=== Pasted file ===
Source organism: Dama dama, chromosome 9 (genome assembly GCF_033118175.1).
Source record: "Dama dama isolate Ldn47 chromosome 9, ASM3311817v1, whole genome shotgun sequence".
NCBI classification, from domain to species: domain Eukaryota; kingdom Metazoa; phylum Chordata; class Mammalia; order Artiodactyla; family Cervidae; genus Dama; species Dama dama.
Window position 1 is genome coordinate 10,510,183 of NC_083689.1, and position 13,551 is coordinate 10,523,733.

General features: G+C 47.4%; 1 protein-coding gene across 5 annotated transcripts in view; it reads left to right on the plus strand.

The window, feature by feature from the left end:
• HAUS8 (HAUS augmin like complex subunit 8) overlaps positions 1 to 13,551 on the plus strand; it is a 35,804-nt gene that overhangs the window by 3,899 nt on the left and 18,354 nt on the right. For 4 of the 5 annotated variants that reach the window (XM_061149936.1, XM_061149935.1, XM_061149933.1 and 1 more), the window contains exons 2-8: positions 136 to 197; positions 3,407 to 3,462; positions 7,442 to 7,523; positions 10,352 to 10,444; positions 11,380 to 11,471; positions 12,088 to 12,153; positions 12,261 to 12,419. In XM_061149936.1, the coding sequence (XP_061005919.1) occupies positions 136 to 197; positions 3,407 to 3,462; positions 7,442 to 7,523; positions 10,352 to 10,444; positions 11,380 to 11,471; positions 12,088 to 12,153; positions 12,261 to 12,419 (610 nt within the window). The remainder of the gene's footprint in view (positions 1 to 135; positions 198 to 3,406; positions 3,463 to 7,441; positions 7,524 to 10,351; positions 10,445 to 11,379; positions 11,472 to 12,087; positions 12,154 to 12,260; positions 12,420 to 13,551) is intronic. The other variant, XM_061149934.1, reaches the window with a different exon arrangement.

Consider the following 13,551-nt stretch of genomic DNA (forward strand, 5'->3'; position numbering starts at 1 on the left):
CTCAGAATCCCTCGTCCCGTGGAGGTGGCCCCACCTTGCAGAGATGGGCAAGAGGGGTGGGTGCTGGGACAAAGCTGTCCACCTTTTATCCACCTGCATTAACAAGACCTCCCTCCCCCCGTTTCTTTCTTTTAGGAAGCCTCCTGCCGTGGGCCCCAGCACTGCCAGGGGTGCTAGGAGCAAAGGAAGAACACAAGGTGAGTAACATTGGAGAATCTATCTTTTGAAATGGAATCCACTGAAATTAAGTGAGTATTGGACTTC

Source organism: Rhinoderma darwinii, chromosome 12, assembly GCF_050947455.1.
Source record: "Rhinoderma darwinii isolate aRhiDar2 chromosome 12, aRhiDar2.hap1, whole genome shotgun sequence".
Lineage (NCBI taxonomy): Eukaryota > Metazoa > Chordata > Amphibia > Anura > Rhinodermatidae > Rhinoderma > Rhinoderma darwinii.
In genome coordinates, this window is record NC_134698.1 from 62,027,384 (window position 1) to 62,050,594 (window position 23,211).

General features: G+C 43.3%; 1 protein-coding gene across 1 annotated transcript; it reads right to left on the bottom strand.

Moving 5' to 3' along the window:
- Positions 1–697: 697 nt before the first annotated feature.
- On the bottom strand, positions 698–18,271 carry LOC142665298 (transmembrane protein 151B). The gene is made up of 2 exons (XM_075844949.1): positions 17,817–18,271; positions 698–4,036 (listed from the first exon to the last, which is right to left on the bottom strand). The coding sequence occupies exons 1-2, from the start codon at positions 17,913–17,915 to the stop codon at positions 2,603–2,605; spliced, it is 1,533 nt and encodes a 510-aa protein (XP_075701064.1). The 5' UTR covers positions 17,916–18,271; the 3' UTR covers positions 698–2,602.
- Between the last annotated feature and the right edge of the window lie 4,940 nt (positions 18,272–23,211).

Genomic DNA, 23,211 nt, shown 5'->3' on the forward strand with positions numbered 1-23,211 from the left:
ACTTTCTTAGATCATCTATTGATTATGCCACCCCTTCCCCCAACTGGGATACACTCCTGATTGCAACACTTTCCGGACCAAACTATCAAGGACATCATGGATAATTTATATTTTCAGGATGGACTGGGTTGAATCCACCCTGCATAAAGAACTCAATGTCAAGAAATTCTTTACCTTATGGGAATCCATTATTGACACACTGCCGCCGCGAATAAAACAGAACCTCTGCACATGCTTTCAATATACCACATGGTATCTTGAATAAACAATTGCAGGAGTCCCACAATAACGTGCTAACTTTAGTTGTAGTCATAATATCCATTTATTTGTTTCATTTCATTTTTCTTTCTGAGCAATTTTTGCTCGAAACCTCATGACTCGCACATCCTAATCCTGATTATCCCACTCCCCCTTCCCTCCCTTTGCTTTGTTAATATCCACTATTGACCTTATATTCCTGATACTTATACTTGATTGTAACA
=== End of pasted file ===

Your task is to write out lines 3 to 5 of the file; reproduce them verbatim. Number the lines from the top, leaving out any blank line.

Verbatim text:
NCBI classification, from domain to species: domain Eukaryota; kingdom Metazoa; phylum Chordata; class Mammalia; order Artiodactyla; family Cervidae; genus Dama; species Dama dama.
Window position 1 is genome coordinate 10,510,183 of NC_083689.1, and position 13,551 is coordinate 10,523,733.

General features: G+C 47.4%; 1 protein-coding gene across 5 annotated transcripts in view; it reads left to right on the plus strand.